Not very long ago, an apparel manufacturer had launched an eye-catching ad campaign that highlighted ‘United Colours’ of that company.
It seems that those engaged in the field of Indian history writing (re-writing?) prefer the slogan of irreconcilably ‘Divided Colours’ in the scholarly spectrum. Those who for decades flaunted their skin tone as ‘shocking pink’ are now shocked into seeing red because those who were so far dwelling in the closet have come out all guns blazing waving the saffron flag. In fact, behaving more like black sheep in the historian’s flock. The section of population that usually associated with green hue is now constrained to worry, not without some justification, that the ‘revisionists’ are motivated solely by the desire to whitewash. Some are envious—turning yellow—feeling left out of action and 15 seconds of glory battling rivals on the small screen but we, sometime student and teacher of India’s past, are suffering from the blues.
You may ask what purpose is served getting chromatically obsessed when Holi is far away and much more serious problems deserve the (undivided?) attention of the nation? We would like to submit that nothing holds a graver threat to the unity and integrity of India than the jaundiced interpretation of history. Contestations about past are not about scholarship or lack of it. These are primarily to martial public opinion for or against a party. More than any predictions based on psephology, it’s the prejudices that determine political behaviour of the masses.
What the celebrated historians professing the secular faith forget is that their conclusions based on latest ‘scientific’ research matter little to the man and woman on the street. For them myths, legends and folklore handed down outside the school context are inseparable from ‘proven’ facts and objective analysis. Shared memories of a community are shaped continuously more by metaphors and personal (subjective) experience than research papers marking a watershed in peer-reviewed professional journals.
The problem is more complicated when research dealing with ancient or medieval period is ‘recognised’ as path-breaking or paradigm shifting first by foreign mentors and then ‘preached’ by local protégés to compatriots as Gospel truth. The sharp division of scholars between red/pink and saffron camps on this battlefield doesn’t leave any room for shades of grey.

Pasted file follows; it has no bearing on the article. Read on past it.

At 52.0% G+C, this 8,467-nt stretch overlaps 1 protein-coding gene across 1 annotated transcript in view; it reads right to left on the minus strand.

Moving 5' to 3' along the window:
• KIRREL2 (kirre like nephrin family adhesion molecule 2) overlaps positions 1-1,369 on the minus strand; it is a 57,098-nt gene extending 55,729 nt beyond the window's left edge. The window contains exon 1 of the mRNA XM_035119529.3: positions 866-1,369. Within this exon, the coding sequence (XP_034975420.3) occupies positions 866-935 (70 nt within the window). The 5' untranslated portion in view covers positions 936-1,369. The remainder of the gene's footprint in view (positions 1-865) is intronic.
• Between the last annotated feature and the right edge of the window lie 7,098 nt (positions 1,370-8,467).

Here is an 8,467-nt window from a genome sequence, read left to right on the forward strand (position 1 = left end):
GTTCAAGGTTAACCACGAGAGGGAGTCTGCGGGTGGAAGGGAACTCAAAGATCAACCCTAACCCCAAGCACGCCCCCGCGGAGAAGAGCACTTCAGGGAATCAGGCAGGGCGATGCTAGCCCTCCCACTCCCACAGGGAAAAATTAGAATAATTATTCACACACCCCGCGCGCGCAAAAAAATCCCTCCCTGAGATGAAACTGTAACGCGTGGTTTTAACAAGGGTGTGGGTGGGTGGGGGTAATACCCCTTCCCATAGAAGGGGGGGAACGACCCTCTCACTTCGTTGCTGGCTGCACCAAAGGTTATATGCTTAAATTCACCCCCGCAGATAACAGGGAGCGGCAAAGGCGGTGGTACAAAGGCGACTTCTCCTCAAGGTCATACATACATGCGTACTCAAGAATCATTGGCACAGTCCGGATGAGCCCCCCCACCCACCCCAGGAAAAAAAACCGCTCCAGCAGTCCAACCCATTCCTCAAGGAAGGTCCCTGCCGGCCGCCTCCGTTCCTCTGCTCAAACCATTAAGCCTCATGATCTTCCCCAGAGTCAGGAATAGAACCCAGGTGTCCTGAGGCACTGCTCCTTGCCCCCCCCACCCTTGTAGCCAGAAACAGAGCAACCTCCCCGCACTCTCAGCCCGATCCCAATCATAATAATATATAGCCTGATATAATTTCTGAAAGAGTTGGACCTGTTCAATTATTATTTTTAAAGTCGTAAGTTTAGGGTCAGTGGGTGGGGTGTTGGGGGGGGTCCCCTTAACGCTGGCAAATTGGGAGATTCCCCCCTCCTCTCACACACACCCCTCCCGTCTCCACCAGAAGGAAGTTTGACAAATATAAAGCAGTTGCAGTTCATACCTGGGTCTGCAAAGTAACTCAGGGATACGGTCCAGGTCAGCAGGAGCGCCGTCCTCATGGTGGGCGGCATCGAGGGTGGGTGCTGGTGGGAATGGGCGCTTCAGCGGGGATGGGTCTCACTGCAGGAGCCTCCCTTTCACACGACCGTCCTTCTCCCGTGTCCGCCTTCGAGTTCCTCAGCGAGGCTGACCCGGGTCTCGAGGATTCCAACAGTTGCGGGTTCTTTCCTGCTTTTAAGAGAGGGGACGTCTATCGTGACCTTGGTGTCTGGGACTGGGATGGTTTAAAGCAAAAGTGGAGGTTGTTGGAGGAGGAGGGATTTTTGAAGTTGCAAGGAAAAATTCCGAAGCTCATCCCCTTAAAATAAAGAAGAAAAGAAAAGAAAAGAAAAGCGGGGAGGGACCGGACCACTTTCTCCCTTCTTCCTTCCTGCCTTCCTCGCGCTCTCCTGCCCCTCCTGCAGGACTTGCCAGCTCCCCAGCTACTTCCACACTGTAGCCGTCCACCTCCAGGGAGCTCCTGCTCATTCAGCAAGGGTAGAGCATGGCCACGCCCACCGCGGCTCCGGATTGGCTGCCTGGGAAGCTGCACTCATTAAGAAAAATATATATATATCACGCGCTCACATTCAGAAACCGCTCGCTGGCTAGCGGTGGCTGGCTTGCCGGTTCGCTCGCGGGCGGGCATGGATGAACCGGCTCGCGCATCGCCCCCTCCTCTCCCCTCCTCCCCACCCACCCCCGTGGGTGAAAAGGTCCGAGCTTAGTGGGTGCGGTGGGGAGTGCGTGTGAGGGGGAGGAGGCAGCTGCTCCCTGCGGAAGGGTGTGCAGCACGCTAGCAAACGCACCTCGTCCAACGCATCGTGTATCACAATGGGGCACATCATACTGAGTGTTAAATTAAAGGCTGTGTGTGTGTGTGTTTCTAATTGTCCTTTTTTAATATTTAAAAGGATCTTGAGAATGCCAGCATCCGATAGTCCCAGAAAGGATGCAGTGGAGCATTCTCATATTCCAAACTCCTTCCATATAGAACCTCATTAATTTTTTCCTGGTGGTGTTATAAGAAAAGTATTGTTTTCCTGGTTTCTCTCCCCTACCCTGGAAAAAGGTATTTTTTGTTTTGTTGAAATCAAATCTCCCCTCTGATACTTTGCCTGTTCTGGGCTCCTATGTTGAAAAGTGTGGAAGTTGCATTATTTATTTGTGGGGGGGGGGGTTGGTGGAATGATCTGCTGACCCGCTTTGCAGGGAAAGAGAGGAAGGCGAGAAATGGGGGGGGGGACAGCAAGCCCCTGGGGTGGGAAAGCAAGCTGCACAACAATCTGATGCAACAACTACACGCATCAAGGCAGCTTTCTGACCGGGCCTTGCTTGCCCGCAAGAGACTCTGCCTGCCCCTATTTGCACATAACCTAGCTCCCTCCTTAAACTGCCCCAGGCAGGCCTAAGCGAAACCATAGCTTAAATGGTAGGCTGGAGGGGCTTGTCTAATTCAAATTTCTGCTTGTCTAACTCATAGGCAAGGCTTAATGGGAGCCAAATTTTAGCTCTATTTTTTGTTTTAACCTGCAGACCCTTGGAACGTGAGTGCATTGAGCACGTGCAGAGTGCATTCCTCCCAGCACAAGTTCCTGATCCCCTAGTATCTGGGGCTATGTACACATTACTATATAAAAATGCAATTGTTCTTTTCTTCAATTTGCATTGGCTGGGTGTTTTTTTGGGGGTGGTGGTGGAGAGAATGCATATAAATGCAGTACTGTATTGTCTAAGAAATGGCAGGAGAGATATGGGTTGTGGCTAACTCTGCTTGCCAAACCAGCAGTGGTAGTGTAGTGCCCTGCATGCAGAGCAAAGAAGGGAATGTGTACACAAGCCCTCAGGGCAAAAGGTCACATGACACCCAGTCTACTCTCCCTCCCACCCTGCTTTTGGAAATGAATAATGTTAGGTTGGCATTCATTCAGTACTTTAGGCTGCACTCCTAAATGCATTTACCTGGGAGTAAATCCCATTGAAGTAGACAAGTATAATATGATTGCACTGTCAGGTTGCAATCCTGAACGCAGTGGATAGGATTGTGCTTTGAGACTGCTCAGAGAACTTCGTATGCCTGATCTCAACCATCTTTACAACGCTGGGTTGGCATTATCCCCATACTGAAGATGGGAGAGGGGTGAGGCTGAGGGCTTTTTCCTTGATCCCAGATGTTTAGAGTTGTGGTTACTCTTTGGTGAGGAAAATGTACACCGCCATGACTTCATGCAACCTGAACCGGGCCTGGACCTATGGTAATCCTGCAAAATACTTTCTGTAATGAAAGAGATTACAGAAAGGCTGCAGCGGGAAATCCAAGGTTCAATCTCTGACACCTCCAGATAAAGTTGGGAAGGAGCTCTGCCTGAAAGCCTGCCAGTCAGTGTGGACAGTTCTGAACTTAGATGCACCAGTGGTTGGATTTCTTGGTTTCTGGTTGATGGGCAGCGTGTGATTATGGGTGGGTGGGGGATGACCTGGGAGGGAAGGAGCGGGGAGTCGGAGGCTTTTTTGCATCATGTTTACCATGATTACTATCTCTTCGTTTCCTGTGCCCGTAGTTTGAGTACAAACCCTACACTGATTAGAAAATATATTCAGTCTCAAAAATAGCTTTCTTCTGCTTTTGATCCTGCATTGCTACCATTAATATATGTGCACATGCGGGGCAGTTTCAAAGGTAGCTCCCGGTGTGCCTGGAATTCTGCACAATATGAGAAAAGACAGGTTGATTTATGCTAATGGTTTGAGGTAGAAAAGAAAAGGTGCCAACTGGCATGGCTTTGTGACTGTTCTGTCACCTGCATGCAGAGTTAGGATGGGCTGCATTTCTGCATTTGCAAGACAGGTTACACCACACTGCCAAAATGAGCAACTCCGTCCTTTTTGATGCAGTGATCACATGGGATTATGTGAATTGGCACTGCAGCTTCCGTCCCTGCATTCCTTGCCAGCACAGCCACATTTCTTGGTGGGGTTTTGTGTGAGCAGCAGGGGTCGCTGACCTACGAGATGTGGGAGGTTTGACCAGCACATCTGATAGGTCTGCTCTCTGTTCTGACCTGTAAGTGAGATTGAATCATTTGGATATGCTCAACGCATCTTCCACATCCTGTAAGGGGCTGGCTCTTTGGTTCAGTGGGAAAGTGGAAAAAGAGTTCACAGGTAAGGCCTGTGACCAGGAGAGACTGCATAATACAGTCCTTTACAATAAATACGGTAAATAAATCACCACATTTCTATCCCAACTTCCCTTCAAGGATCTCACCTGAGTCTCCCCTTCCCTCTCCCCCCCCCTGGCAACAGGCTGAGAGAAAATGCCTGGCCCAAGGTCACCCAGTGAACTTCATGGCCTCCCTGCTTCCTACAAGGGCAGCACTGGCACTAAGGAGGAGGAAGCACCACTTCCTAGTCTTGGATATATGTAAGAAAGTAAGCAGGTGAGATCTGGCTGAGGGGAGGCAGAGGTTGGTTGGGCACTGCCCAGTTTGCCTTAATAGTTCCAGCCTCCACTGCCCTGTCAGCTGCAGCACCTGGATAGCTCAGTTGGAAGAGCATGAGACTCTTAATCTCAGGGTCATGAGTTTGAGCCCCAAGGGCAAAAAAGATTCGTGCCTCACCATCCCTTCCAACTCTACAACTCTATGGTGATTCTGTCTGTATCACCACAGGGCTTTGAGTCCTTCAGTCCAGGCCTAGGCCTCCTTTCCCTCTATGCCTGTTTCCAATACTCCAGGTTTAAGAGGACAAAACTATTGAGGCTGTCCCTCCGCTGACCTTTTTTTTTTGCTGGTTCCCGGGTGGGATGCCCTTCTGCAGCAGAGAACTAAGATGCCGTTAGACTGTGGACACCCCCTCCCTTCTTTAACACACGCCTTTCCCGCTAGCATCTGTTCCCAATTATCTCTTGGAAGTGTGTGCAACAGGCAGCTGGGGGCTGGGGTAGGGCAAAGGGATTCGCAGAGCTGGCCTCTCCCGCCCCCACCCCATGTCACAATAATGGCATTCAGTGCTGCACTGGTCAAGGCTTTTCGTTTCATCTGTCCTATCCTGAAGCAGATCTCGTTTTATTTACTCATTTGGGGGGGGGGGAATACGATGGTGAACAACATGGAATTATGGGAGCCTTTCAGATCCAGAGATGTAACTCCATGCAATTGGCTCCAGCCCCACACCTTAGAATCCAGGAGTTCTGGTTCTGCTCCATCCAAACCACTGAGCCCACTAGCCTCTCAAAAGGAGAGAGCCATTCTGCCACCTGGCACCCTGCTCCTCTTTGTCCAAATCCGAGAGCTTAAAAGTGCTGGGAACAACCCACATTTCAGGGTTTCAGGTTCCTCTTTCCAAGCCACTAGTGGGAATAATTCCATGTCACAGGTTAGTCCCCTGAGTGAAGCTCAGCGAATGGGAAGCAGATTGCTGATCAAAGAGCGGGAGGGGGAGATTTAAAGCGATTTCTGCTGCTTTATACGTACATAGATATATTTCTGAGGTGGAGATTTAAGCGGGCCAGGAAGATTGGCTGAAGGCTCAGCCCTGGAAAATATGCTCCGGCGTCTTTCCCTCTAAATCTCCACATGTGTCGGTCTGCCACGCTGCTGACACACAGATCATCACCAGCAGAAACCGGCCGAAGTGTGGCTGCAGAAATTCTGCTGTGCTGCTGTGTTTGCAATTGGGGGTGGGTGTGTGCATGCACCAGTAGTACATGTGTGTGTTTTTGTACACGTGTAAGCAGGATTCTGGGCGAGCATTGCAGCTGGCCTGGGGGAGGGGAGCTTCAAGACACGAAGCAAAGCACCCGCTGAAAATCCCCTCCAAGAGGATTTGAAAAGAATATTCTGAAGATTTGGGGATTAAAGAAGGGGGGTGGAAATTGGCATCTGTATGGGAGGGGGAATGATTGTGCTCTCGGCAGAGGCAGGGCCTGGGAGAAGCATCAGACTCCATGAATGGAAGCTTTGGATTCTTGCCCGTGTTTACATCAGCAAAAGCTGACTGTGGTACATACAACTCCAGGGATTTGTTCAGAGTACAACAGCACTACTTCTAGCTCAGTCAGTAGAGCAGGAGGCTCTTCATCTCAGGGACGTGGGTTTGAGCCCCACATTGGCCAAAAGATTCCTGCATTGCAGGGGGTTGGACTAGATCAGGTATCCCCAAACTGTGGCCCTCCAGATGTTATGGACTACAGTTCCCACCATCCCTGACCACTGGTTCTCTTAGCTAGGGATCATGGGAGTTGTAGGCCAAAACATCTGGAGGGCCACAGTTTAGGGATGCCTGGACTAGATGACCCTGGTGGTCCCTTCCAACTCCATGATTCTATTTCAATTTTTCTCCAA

Indian history can no longer remain confined to volatile inquiries into beef eating in Vedic Age, villainy of iconoclastic brigand Mahmud of Ghazni, bigotry of Aurangzeb or for that matter the renunciation of war by Ashoka the Great, religious tolerance and glorious cultural synthesis practised by Mughal-e-Azam Akbar or the emergence of the ‘Idea of India’ in the laboratory of that ‘Great Alchemist’, Jawaharlal Nehru. The study of India’s freedom struggle and events since Independence has long suffered from ideological partisanship and opportunistic compulsions of hagiography under long-drawn dynastic rule. To anyone outside the coterie of hitherto entrenched-in-power historians, it is obvious that a re-visioning of history is long over due.
Unfortunately, when uber-patriots with little exposure to the discipline of history start enlightening audiences about jaw-dropping ‘inventions and discoveries’ made by Indians ‘thousands of year ago’, they only succeed in providing ammunition to the ‘enemy’ and cause collateral damage in friendly fire. Poor revisionists get tainted by invisible association and stand condemned for sharing the ‘Hindu-revivalist’ world view—that is without any further discussion labelled as ignorant and ill informed if not outright obscurantist/casteist/communal.
The ‘nationalist’ historians of an earlier generation may have well erred and over-stated their case to redress the imbalance and get rid of distortions created by foreign ‘imperialist’ historians, but this is no reason, almost seven decades after Independence, to suffer from an incurable guilty conscience.
Let there be an informed debate, democratically conducted, that goes beyond hurling abuse and raking up extraneous matters like ‘these are the people who killed the father of the nation and now they are hell bent on killing the truth and pushing the country to the precipice of another bloody Partition’.
Not everyone who today questions the ‘monopoly of wisdom’ claimed by the dyed-in-the-wool Marxists—fellow travellers or the sycophantic brigade of historians loyal to Nehru-Gandhi dynasty (that has enjoyed the proverbial loaves of office for what seems to be an eternity)—can be tarred, pardon the mixed metaphor, by the saffron paint. Brandishing the names of internationally renowned ‘heavyweight historians’, alas, is no longer a guarantee to silence either fellow historians or political adversaries.
Young Indians are not willing or waiting to be brainwashed by anyone.
Pushpesh Pant is a former professor of International Studies at Jawaharlal Nehru University, New Delhi